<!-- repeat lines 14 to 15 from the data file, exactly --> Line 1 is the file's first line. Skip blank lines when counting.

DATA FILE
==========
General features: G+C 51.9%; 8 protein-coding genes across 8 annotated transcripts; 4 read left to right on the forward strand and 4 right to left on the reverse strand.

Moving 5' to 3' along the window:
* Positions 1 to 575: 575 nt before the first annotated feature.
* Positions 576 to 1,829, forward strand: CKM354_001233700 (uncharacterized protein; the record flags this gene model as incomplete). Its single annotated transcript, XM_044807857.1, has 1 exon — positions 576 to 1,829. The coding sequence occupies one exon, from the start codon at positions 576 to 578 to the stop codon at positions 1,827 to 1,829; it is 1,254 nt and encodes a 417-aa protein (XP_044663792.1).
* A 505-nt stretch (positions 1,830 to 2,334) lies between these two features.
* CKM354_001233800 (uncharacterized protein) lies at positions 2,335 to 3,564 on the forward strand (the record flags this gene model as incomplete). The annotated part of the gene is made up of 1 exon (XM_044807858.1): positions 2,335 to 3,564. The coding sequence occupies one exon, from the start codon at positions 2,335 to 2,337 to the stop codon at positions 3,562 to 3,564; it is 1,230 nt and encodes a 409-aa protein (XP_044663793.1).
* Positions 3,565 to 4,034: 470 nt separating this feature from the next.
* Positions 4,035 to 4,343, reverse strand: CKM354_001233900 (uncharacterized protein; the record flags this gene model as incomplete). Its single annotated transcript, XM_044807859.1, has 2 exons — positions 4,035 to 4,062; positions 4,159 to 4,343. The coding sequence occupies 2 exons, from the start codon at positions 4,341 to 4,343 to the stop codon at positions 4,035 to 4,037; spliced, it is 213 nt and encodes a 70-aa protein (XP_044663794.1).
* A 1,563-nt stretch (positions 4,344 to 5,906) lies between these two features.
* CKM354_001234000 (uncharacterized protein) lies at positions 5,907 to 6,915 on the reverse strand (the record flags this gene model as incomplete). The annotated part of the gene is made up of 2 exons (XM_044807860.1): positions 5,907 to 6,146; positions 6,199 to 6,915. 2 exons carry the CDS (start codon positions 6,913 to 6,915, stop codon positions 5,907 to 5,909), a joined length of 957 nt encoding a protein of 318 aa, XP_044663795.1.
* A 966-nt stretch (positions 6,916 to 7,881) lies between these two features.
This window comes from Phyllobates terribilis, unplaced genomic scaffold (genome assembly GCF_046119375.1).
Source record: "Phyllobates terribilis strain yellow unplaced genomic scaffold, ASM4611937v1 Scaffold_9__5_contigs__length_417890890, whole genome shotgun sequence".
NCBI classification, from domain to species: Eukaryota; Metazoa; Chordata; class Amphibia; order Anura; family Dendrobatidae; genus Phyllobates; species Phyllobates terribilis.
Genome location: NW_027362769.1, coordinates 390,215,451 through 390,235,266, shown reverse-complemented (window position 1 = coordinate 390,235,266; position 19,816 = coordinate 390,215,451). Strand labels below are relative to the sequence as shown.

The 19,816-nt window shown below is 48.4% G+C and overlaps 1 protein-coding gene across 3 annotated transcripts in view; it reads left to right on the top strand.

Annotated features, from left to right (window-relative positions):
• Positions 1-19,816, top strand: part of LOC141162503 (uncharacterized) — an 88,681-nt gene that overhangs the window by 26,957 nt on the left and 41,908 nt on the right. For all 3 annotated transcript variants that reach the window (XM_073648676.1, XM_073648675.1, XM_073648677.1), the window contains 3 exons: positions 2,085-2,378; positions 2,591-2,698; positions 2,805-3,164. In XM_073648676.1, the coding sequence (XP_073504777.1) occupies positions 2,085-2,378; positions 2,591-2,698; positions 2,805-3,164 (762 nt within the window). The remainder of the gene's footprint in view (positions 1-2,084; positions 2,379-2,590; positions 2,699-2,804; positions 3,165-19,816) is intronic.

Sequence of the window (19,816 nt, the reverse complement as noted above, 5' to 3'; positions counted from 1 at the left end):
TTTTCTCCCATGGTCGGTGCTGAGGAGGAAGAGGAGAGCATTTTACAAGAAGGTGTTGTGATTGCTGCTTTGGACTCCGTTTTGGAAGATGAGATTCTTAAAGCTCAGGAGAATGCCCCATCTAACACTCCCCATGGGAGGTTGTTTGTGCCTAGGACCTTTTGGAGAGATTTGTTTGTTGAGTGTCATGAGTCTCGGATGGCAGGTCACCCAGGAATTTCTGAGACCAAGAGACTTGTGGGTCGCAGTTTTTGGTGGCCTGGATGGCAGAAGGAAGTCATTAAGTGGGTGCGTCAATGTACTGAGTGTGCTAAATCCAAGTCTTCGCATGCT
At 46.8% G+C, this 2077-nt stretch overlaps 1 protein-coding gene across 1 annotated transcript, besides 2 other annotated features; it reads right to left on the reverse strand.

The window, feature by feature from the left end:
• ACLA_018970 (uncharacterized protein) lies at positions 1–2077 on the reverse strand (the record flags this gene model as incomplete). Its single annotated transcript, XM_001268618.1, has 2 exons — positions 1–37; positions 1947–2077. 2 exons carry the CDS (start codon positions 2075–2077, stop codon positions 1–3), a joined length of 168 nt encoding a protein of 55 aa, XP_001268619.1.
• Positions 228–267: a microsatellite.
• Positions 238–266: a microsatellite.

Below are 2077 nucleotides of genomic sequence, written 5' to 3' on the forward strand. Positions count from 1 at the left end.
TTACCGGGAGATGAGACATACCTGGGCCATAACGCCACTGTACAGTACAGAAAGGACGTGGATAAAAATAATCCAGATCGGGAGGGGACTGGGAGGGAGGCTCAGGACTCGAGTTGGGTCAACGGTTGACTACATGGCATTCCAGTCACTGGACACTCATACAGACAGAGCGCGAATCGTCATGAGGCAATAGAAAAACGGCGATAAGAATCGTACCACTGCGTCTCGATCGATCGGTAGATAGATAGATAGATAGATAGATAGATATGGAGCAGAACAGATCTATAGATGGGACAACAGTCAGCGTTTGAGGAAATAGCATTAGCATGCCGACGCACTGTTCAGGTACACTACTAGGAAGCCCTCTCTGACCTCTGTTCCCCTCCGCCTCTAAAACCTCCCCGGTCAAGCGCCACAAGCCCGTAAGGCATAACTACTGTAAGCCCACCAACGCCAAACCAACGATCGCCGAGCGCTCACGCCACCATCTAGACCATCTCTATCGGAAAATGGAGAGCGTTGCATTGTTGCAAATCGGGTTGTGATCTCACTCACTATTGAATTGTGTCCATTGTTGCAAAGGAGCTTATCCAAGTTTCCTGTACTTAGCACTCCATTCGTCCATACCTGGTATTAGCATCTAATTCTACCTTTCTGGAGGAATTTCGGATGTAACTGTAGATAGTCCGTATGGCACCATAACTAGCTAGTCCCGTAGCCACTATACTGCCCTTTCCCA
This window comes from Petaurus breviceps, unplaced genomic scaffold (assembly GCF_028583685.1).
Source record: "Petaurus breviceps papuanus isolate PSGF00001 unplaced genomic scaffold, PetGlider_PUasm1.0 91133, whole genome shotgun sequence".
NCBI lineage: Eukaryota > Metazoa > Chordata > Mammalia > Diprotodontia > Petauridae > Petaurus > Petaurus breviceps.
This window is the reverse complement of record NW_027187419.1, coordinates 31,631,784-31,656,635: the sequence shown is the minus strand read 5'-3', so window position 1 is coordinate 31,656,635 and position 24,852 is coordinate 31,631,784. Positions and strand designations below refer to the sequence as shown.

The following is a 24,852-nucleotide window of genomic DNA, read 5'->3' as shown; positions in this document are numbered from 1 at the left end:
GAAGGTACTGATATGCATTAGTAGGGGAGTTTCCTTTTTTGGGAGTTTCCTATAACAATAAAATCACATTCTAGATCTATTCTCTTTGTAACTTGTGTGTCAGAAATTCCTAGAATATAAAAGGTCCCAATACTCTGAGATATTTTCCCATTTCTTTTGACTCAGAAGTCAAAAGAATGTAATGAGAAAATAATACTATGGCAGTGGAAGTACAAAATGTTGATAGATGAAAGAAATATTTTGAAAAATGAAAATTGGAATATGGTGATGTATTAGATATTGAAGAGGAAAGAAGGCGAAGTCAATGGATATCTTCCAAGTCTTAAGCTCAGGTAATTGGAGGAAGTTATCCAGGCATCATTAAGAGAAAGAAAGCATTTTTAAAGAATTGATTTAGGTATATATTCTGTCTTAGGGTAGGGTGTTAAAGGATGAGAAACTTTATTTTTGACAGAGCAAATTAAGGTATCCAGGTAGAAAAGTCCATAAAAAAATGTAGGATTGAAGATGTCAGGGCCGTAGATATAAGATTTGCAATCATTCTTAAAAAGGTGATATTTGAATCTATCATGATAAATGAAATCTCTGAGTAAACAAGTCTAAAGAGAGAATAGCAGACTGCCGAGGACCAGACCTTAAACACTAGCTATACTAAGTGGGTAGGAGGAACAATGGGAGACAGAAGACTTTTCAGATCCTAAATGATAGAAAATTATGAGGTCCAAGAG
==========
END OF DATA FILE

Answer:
NCBI classification, from domain to species: Eukaryota; Metazoa; Chordata; class Amphibia; order Anura; family Dendrobatidae; genus Phyllobates; species Phyllobates terribilis.
Genome location: NW_027362769.1, coordinates 390,215,451 through 390,235,266, shown reverse-complemented (window position 1 = coordinate 390,235,266; position 19,816 = coordinate 390,215,451). Strand labels below are relative to the sequence as shown.